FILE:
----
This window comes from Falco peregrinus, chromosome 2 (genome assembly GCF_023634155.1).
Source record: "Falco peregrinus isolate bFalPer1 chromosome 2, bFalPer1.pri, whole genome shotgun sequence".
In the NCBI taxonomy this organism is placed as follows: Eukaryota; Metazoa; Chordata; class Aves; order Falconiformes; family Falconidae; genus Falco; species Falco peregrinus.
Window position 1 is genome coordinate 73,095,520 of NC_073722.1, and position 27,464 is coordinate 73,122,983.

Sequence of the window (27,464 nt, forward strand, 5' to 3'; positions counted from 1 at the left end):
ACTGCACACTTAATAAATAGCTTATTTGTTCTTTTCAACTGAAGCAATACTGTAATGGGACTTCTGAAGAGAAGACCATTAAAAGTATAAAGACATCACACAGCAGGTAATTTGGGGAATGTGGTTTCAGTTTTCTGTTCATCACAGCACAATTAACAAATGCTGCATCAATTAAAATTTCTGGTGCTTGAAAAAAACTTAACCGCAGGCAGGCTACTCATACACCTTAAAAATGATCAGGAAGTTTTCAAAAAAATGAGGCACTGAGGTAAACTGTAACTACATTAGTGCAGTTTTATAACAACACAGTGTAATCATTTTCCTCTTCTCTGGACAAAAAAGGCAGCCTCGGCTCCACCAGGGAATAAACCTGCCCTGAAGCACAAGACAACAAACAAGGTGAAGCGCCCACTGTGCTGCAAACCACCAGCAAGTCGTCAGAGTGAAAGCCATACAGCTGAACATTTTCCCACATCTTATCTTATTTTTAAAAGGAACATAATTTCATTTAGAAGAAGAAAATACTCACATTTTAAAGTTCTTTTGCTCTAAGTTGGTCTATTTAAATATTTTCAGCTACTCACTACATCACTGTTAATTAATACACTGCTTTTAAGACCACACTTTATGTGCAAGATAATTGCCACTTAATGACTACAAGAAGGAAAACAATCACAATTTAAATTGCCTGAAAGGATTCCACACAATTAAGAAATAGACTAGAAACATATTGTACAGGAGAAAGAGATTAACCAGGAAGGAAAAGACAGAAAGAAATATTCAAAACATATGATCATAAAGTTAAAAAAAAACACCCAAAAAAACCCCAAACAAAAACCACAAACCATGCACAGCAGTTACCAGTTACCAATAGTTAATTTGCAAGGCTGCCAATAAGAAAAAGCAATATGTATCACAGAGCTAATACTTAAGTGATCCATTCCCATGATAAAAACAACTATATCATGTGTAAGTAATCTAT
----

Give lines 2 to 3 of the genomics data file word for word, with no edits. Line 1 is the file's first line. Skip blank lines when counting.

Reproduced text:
Source record: "Falco peregrinus isolate bFalPer1 chromosome 2, bFalPer1.pri, whole genome shotgun sequence".
In the NCBI taxonomy this organism is placed as follows: Eukaryota; Metazoa; Chordata; class Aves; order Falconiformes; family Falconidae; genus Falco; species Falco peregrinus.